Onion Architecture Layers

This architecture relies heavily on the Dependency Inversion Principle. The UI communicates to business logic through interfaces. It has four layers, as shown in figure 1.

  1. Domain Entities Layer
  2. Repository Layer
  3. Service Layer
  4. UI (Web/Unit Test) Layer
Figure 1: Onion Architecture Layers

These layers are towards to center. The center part is the Domain entities which represent the business and behavior objects. These layers can vary but the domain entities layer is always part of the center. The other layer defines more behavior of an object. Let’s see each layer one by one.

Domain Entities Layer

It is the center part of the architecture. It holds all application domain objects. If an application is developed with ORM entity framework then this layer holds POCO classes (Code First) or Edmx (Database First) with entities. These domain entities don't have any dependencies.

Repository Layer

The layer is intended to create an Abstraction layer between the Domain entities layer and Business Logic layer of an application. It is a data access pattern that prompts a more loosely coupled approach to data access. We create a generic repository, which queries the data source for the data, maps the data from the data source to a business entity and persists changes in the business entity to the data source.

Service Layer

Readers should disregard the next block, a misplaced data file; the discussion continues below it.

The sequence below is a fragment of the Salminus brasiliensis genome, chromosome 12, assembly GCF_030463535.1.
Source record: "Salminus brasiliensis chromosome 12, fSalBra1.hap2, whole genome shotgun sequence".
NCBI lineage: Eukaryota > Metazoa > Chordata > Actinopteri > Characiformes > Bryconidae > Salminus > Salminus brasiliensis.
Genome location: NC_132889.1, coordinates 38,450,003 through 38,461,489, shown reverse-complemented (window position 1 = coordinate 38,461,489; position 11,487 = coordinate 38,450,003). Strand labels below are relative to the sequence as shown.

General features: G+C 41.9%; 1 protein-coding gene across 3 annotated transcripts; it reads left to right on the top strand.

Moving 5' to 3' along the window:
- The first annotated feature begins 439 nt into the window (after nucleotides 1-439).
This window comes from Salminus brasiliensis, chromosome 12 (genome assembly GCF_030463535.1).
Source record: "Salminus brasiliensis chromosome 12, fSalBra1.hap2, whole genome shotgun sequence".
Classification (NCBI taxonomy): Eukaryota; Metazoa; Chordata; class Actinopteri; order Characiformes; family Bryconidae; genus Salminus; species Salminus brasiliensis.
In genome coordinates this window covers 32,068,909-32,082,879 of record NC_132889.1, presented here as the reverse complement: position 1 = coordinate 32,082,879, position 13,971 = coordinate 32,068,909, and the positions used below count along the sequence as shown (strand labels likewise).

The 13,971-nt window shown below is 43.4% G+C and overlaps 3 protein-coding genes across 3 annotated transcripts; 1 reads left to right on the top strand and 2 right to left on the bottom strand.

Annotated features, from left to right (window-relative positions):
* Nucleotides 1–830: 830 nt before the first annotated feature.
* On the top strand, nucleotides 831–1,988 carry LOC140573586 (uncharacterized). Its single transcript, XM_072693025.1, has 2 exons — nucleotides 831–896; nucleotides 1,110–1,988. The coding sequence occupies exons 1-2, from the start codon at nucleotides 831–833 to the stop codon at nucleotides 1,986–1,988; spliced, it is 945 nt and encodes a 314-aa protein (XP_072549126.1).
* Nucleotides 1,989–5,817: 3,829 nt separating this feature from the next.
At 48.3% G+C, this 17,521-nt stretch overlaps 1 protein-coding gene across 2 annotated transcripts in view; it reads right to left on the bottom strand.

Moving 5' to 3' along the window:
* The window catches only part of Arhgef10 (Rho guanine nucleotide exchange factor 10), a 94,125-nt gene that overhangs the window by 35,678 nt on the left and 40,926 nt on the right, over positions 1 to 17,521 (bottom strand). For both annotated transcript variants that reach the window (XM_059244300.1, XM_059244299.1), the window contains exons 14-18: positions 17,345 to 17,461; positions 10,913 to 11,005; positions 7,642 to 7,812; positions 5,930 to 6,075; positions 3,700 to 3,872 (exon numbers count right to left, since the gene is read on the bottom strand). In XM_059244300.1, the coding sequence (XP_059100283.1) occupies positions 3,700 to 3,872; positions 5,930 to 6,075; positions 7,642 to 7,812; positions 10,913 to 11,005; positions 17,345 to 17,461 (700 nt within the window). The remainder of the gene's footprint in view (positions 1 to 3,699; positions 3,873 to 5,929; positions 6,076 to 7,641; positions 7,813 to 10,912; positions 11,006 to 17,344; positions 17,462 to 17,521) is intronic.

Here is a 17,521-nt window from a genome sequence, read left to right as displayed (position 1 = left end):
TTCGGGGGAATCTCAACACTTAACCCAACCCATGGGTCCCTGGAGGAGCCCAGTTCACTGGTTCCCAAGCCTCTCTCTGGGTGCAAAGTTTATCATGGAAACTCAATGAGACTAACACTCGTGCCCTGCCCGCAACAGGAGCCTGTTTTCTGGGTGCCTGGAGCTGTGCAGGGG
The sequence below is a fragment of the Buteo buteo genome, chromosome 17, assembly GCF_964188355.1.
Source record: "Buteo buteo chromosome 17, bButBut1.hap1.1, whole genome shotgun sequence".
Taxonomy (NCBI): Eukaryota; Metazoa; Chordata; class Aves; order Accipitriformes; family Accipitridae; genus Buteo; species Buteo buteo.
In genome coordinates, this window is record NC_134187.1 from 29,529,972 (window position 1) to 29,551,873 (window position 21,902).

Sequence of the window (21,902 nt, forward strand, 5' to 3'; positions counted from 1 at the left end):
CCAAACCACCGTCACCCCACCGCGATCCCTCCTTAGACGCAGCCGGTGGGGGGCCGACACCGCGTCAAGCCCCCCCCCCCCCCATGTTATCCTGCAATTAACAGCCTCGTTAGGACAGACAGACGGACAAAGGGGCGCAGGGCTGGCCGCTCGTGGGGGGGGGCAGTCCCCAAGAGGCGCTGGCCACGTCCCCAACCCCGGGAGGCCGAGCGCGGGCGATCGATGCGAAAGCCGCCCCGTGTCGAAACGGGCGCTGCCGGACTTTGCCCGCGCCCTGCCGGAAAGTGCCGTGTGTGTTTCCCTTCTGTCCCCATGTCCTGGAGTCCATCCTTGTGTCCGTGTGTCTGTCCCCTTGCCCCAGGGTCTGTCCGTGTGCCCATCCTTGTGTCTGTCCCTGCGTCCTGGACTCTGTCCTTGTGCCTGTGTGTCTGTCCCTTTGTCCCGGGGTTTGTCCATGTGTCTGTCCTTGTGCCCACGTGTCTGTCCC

The layer holds interfaces which are used to communicate between the UI layer and repository layer. It holds business logic for an entity so it’s called business logic layer as well.

UI Layer

It’s the most external layer. It could be the web application, Web API or Unit Test project. This layer has an implementation of the Dependency Inversion Principle so that application builds a loosely coupled application. It communicates to internal layer via interfaces.


Onion Architecture Project Structure

To implement the Onion architecture, we develop an ASP.NET Core application. This application performs CRUD operations on entities. The application holds four projects as per figure 2. Each project represents a layer in onion architecture.

Figure 2: Application projects structure

There are four projects in which three are class library projects and one is web application project. Let’s see each project mapping with onion architecture layers.

OA.Data

It is a class library project. It holds POCO classes along with configuration classes. It represents the Domain Entities layer of the onion architecture. These classes are used to create database tables. It’s a core and central part of the application.

OA.Repo

It is a second class library project. It holds generic repository class with its interface implementation. It also holds DbContext class. The Entity Framework Code First data access approach needs to create a data access context class that inherits from the DbContext class. This project represents the Repository layer of the onion architecture.

OA.Service

It is a third class library project. It holds business logic and interfaces. These interfaces communicate between UI and data access logic. As it communicates via interfaces, it builds applications that are loosely coupled. This project represents the Service layer of the onion architecture.